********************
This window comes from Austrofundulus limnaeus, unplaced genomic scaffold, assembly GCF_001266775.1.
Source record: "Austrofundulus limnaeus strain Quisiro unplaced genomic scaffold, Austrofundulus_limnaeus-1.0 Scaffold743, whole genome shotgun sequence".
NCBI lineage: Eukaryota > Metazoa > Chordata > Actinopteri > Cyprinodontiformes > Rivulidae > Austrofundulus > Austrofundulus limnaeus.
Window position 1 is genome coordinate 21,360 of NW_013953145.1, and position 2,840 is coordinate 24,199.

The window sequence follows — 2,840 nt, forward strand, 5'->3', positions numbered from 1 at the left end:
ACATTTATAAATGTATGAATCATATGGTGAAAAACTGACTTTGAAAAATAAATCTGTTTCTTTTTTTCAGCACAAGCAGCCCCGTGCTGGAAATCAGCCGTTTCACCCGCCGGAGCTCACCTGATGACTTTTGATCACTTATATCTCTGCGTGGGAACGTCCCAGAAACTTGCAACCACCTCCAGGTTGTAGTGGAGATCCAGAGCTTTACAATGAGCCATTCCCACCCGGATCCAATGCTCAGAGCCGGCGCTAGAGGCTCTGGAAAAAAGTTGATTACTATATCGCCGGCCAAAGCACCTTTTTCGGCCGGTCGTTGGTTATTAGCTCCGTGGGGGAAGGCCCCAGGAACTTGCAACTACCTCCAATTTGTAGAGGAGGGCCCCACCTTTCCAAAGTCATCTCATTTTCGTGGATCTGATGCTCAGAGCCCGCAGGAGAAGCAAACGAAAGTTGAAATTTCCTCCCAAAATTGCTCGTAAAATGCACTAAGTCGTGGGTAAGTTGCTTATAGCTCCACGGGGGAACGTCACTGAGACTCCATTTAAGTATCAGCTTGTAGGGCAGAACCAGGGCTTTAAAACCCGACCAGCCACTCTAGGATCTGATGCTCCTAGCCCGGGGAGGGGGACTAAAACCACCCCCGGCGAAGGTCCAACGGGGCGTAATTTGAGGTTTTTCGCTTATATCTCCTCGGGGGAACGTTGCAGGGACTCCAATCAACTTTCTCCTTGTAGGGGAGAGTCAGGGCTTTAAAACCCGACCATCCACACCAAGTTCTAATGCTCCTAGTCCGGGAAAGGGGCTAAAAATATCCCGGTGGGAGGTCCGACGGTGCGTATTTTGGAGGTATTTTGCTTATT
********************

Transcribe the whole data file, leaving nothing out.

This window comes from Austrofundulus limnaeus, unplaced genomic scaffold, assembly GCF_001266775.1.
Source record: "Austrofundulus limnaeus strain Quisiro unplaced genomic scaffold, Austrofundulus_limnaeus-1.0 Scaffold743, whole genome shotgun sequence".
NCBI lineage: Eukaryota > Metazoa > Chordata > Actinopteri > Cyprinodontiformes > Rivulidae > Austrofundulus > Austrofundulus limnaeus.
Window position 1 is genome coordinate 21,360 of NW_013953145.1, and position 2,840 is coordinate 24,199.

The window sequence follows — 2,840 nt, forward strand, 5'->3', positions numbered from 1 at the left end:
ACATTTATAAATGTATGAATCATATGGTGAAAAACTGACTTTGAAAAATAAATCTGTTTCTTTTTTTCAGCACAAGCAGCCCCGTGCTGGAAATCAGCCGTTTCACCCGCCGGAGCTCACCTGATGACTTTTGATCACTTATATCTCTGCGTGGGAACGTCCCAGAAACTTGCAACCACCTCCAGGTTGTAGTGGAGATCCAGAGCTTTACAATGAGCCATTCCCACCCGGATCCAATGCTCAGAGCCGGCGCTAGAGGCTCTGGAAAAAAGTTGATTACTATATCGCCGGCCAAAGCACCTTTTTCGGCCGGTCGTTGGTTATTAGCTCCGTGGGGGAAGGCCCCAGGAACTTGCAACTACCTCCAATTTGTAGAGGAGGGCCCCACCTTTCCAAAGTCATCTCATTTTCGTGGATCTGATGCTCAGAGCCCGCAGGAGAAGCAAACGAAAGTTGAAATTTCCTCCCAAAATTGCTCGTAAAATGCACTAAGTCGTGGGTAAGTTGCTTATAGCTCCACGGGGGAACGTCACTGAGACTCCATTTAAGTATCAGCTTGTAGGGCAGAACCAGGGCTTTAAAACCCGACCAGCCACTCTAGGATCTGATGCTCCTAGCCCGGGGAGGGGGACTAAAACCACCCCCGGCGAAGGTCCAACGGGGCGTAATTTGAGGTTTTTCGCTTATATCTCCTCGGGGGAACGTTGCAGGGACTCCAATCAACTTTCTCCTTGTAGGGGAGAGTCAGGGCTTTAAAACCCGACCATCCACACCAAGTTCTAATGCTCCTAGTCCGGGAAAGGGGCTAAAAATATCCCGGTGGGAGGTCCGACGGTGCGTATTTTGGAGGTATTTTGCTTATT